Some items are no good for reuse, so toss 'em in a big bag and wave goodbye. If you think you could make some dollars out of your old belongings, then set yourself up on a reselling website like eBay or Facebook Marketplace (Depop is good for clothing, and Vestiaire Collective is the best place to sell designer goods), and have your account ready to go. Other things might not be worth selling, but friends and family might enjoy them, so I always like to keep a bag to the side to fill up and take with me next time I visit. Anything that is left over from my trips I take down to the charity shop. Think about fetes, stalls, and charity sales that people you know run throughout the year, and ask them if there's anything in particular they need for those. Waste not, want not, and all that; exhaust all avenues of passing on goods before you throw 'em in the bin and they're never to be seen again.
Make sure time is on your side.
Unless you're already living in a white-walled cube that looks like a Bond villain's lair with just an artsy fireplace as the centerpiece, chances are that if you plan on decluttering your home from top to bottom, it's going to take a while. When you look at it as a whole, it might seem daunting, so if that's the case, break it up over a couple of weekends. That's how I best fit it in while still clinging to a basic level of human interaction and not turning into a bin-bag-obsessed thrower-outer.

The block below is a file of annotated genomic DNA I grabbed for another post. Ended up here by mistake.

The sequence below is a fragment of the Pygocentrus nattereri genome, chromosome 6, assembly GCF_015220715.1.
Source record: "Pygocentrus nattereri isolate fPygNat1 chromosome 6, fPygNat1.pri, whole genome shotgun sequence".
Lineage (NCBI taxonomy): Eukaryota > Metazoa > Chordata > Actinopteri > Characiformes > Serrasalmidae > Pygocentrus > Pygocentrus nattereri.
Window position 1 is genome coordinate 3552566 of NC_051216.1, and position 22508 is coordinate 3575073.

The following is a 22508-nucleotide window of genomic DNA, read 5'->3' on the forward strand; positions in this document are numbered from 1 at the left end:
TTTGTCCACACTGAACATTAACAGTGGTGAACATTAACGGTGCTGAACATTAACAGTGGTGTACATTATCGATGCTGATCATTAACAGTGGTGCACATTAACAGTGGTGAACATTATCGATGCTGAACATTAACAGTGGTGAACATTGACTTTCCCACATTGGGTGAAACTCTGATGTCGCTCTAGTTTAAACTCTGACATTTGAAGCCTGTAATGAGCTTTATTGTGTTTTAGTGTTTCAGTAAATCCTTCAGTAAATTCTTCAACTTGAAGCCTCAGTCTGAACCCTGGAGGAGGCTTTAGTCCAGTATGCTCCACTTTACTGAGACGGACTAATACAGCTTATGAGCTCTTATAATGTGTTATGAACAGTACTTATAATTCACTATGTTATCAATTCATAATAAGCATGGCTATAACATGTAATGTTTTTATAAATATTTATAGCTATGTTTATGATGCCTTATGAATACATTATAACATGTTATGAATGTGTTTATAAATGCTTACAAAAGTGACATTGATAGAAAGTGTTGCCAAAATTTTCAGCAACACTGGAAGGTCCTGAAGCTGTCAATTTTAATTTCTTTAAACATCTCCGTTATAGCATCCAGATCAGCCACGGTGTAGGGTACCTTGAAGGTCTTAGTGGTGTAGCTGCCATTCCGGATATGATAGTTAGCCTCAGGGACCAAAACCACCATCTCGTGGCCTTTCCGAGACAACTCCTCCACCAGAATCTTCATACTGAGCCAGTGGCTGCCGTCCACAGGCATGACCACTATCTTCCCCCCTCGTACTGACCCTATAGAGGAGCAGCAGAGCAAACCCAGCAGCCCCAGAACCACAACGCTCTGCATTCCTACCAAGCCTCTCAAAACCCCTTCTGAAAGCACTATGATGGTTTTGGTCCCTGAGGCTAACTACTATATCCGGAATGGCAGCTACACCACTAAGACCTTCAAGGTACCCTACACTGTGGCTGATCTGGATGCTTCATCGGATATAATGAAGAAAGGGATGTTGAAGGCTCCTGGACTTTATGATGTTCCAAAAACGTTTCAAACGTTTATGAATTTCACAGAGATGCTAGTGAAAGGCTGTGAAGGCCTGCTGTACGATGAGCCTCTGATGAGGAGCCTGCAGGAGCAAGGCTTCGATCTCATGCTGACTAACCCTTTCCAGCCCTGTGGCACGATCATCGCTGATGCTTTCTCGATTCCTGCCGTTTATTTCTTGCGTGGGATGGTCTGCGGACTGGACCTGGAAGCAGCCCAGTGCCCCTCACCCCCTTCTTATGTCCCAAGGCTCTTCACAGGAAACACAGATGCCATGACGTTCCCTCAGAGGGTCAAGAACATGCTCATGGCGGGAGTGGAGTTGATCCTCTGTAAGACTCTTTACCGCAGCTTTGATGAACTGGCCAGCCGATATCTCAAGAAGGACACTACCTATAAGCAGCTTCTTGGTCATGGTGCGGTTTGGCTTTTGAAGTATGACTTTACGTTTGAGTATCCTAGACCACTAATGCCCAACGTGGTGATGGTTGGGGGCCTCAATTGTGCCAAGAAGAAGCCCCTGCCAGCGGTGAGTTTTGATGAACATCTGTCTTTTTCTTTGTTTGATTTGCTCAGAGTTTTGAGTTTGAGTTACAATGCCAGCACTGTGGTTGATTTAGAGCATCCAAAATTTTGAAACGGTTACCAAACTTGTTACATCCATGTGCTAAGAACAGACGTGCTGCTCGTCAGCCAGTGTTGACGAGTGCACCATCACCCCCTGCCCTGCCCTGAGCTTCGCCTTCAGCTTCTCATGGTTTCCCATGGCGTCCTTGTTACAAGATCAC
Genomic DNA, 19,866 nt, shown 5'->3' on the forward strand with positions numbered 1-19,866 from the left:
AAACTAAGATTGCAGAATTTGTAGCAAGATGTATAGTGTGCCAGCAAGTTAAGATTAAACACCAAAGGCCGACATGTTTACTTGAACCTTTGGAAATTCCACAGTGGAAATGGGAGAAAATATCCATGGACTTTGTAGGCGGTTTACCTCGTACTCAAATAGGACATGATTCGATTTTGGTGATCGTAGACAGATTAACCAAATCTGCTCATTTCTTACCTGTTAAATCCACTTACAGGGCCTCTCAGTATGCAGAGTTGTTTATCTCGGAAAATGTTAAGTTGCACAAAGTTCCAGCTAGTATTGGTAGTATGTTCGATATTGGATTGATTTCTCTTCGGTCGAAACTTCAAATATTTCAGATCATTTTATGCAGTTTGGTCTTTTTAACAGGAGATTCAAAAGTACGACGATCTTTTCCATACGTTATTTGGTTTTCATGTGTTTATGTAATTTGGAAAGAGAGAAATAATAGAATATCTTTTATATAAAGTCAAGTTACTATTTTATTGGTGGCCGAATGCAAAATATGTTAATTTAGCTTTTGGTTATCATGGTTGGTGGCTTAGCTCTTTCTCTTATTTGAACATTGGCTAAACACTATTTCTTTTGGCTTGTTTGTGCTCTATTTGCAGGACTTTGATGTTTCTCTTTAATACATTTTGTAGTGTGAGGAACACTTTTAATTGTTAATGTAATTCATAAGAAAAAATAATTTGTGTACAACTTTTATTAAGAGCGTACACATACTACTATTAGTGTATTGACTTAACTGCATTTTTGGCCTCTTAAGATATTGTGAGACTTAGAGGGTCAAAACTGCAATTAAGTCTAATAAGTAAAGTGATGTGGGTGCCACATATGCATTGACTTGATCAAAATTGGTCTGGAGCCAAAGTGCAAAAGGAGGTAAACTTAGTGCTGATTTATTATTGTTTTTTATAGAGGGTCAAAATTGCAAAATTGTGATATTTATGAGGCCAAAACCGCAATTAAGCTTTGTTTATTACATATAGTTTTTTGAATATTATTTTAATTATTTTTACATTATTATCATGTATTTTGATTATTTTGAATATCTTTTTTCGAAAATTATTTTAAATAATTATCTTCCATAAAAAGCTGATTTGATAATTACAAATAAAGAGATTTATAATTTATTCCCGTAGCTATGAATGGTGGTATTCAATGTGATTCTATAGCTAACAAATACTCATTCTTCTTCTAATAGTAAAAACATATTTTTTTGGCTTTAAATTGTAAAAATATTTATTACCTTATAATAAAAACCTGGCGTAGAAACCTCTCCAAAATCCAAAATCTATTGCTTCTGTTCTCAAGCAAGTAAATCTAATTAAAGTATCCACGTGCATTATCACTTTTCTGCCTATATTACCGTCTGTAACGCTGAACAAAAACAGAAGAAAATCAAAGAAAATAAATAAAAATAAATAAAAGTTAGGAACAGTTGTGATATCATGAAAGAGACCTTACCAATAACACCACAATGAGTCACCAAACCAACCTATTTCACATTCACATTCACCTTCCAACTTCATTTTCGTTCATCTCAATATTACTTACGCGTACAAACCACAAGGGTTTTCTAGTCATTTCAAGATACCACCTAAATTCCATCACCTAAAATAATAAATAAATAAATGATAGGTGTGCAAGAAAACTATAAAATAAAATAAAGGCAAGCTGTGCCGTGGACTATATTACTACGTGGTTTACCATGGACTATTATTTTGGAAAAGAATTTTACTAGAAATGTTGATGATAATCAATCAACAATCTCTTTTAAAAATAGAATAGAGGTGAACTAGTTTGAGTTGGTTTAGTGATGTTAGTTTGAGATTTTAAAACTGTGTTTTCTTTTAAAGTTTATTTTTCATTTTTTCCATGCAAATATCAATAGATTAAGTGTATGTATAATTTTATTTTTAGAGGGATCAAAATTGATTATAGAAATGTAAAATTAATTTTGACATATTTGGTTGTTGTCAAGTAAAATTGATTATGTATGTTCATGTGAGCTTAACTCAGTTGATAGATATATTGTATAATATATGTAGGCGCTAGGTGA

You need a bit of time on the clock, and you need to actually want to do it. If you put in the hours here, you'll save them in the long run through owning a smaller amount of stuff, which will make keeping them clean and tidy a shorter process. Plus, by streamlining and counting up all the money you've wasted on these unwanted goods, it might help to shift your mindset away from buying things you don't need. So in the long run, your budget benefits too. Win-win.
Take breaks and be methodical.
When it comes to applying the FULL method to your home, I'd recommend that even the most seasoned streamliners among us should start small and work up to the bigger tasks. Along with breaking it down over a series of days or weekends if you're doing the whole caboodle, I'd suggest working on one room at a time. I must also warn you that about halfway through, you may end up curling into the fetal position on the floor and wondering why the hell you began this never-ending task. So start with a room that's considered an easier task, like your bathroom—which contains a bit of product and just requires you to lob some empty shampoo bottles into the bin—then work up to the big boys like any storage space you own or your bedroom: places that hold your most prized belongings and a lot of them.
That way, by the time you've passed the halfway point, had your midway breakdown, picked yourself back up, and you’re racing to the finish line, your streamlining muscles will be well- and truly pumped. You'll be deadlifting bags of paperwork, body-con dresses, threadbare socks, and unwanted Christmas presents like a pro. I'd suggest going in this order:
- Living area
- Storage spaces
Excerpted with permission from An Edited Life: Simple Steps to Streamlining Your Life, at Work and at Home by Anna Newton, published by Quadrille February 2019.